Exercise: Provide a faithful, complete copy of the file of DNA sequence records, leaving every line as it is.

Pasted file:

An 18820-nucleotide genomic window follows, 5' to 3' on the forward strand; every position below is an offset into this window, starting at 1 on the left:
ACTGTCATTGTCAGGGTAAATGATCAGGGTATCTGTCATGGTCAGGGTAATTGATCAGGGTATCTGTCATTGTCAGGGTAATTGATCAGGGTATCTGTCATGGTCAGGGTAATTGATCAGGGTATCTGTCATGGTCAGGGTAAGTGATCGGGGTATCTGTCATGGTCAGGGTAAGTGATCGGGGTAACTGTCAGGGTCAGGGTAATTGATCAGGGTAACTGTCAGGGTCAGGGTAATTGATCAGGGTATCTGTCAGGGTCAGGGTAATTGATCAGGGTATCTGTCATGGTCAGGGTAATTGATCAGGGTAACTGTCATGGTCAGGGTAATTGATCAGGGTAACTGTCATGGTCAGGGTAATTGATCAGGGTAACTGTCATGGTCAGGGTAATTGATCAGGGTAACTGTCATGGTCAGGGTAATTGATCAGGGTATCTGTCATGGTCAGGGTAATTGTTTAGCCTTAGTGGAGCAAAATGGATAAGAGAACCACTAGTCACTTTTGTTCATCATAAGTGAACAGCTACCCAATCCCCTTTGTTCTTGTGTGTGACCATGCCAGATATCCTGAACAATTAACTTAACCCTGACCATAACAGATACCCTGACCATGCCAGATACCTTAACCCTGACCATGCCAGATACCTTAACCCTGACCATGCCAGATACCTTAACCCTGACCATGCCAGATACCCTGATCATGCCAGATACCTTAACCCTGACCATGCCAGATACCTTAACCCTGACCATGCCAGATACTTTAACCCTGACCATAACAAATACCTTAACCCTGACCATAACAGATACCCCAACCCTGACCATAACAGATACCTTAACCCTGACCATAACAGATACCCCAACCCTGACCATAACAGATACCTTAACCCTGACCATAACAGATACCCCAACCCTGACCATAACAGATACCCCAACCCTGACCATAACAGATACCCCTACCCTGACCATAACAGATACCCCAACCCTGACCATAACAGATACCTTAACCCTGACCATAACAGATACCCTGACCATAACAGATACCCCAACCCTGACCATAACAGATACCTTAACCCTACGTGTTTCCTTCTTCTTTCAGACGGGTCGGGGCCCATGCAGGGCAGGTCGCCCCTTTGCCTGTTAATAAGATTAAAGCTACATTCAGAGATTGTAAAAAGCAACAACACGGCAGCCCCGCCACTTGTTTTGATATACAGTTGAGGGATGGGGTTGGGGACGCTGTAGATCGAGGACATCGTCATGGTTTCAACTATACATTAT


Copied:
An 18820-nucleotide genomic window follows, 5' to 3' on the forward strand; every position below is an offset into this window, starting at 1 on the left:
ACTGTCATTGTCAGGGTAAATGATCAGGGTATCTGTCATGGTCAGGGTAATTGATCAGGGTATCTGTCATTGTCAGGGTAATTGATCAGGGTATCTGTCATGGTCAGGGTAATTGATCAGGGTATCTGTCATGGTCAGGGTAAGTGATCGGGGTATCTGTCATGGTCAGGGTAAGTGATCGGGGTAACTGTCAGGGTCAGGGTAATTGATCAGGGTAACTGTCAGGGTCAGGGTAATTGATCAGGGTATCTGTCAGGGTCAGGGTAATTGATCAGGGTATCTGTCATGGTCAGGGTAATTGATCAGGGTAACTGTCATGGTCAGGGTAATTGATCAGGGTAACTGTCATGGTCAGGGTAATTGATCAGGGTAACTGTCATGGTCAGGGTAATTGATCAGGGTAACTGTCATGGTCAGGGTAATTGATCAGGGTATCTGTCATGGTCAGGGTAATTGTTTAGCCTTAGTGGAGCAAAATGGATAAGAGAACCACTAGTCACTTTTGTTCATCATAAGTGAACAGCTACCCAATCCCCTTTGTTCTTGTGTGTGACCATGCCAGATATCCTGAACAATTAACTTAACCCTGACCATAACAGATACCCTGACCATGCCAGATACCTTAACCCTGACCATGCCAGATACCTTAACCCTGACCATGCCAGATACCTTAACCCTGACCATGCCAGATACCCTGATCATGCCAGATACCTTAACCCTGACCATGCCAGATACCTTAACCCTGACCATGCCAGATACTTTAACCCTGACCATAACAAATACCTTAACCCTGACCATAACAGATACCCCAACCCTGACCATAACAGATACCTTAACCCTGACCATAACAGATACCCCAACCCTGACCATAACAGATACCTTAACCCTGACCATAACAGATACCCCAACCCTGACCATAACAGATACCCCAACCCTGACCATAACAGATACCCCTACCCTGACCATAACAGATACCCCAACCCTGACCATAACAGATACCTTAACCCTGACCATAACAGATACCCTGACCATAACAGATACCCCAACCCTGACCATAACAGATACCTTAACCCTACGTGTTTCCTTCTTCTTTCAGACGGGTCGGGGCCCATGCAGGGCAGGTCGCCCCTTTGCCTGTTAATAAGATTAAAGCTACATTCAGAGATTGTAAAAAGCAACAACACGGCAGCCCCGCCACTTGTTTTGATATACAGTTGAGGGATGGGGTTGGGGACGCTGTAGATCGAGGACATCGTCATGGTTTCAACTATACATTAT